Oppositional Defiant Disorder is what O-D-D stands for. How do you deal with a
child who has ODD. First of all, is that really a diagnosis? Seriously Dr. Paul? Is
that...? Yes. It is actually. It's in the Diagnostic and Statistical Manual of
Mental Disorders. And that kind of is weird to me too. But I've got the
criteria here that I want to share with you. How to diagnose someone who's got
Oppositional Defiant Disorder. Here's how its described. First... There's 3
components here, okay? The first is an angry, irritable mood. And there are 3
sub points after that. Listen to these. Number 1, often loses temper.
Number 2 is often touchy or easily annoyed. Number 3, is often angry and
resentful. Okay, I know what you're thinking here. Because your kid probably
does this. Yeah, I probably do this. Disclaimer right up front. For any
diagnosis we use for children that involves behavior and most of them do. We
have to distinguish between what's normal or expected for a child of that
age versus what's out of the ordinary or bigger than what we would normally
expect for a child that age. Every child is going to go through periods or phases
where these things are true for them. To make the diagnosis, it has to be more
than what we would normally expect. And it has to persist for I think at least
6 months in order to make the diagnosis. So, with that disclaimer, let's
go back to the diagnostic criteria. The first one as I pointed out is the angry
irritable mood. Now, let's go to the second category.
Argumentative / defiant behavior. And there are 4 points under that as well.
Often argues with authority figures or for children and adolescence with adults.
Often actively defies or refuses to comply with requests from authority
figures or with rules. Now again, you're probably thinking, "Oh, that's my kid." Yeah,
it probably is because most kids do this. But remember, we're talking bigger than
or more than would be normally expected for a child that age. If you don't have a
lot of experience with other children, that are the age of your own, then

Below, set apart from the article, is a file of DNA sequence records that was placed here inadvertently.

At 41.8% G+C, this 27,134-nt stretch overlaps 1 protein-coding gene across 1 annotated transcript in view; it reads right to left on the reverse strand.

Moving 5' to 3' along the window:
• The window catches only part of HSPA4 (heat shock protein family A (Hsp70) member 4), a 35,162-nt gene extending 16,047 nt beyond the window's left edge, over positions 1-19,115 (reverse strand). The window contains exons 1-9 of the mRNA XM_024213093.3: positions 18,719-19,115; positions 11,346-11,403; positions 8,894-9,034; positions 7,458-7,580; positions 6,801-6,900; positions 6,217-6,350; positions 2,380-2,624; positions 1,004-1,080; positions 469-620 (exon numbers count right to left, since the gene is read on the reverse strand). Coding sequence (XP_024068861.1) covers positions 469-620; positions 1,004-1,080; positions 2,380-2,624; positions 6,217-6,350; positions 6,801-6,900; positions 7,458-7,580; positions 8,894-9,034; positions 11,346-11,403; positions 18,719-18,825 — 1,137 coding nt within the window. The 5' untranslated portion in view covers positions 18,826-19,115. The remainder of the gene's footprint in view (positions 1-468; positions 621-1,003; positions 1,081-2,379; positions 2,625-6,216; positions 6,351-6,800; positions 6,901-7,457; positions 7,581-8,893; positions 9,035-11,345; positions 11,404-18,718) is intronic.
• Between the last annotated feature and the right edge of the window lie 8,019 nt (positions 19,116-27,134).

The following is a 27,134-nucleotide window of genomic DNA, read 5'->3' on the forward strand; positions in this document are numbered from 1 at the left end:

withhold judgment for a while because maybe this is pretty normal for kids. But
if it's becoming a problem or interfering with their life, their
education their ability to relate to people, that's when we're starting to
take a little more notice of it. So, let's go back to the criteria. There's 2 more
under argumentative and defiant behavior. Often deliberately annoys others and
finally often blames others for his or her mistakes or behavior. Isn't this fun?
That's why we call it Oppositional Defiant Disorder. Alright, there's one
more category that I want to share with you from the criteria. Vindictiveness. And
this is described as has been spiteful or vindictive at least 2 within the
past 6 months. And then it goes into a whole disclaimer that I already shared
with you about how this is above average. This is out of the ordinary. It's
more than we would expect for a child of that age and development. So, what do we
do about it? Let's say that your child is
experiencing those criteria as I described into in the first part of the
video. And it does seem to be more than you would normally expect for a child of
that age development. What can you do about it? We got
5 tips for you. Let's start with this one. Try to identify the sources of
frustration. Check it out, we all do this. In fact, as human beings, our frustration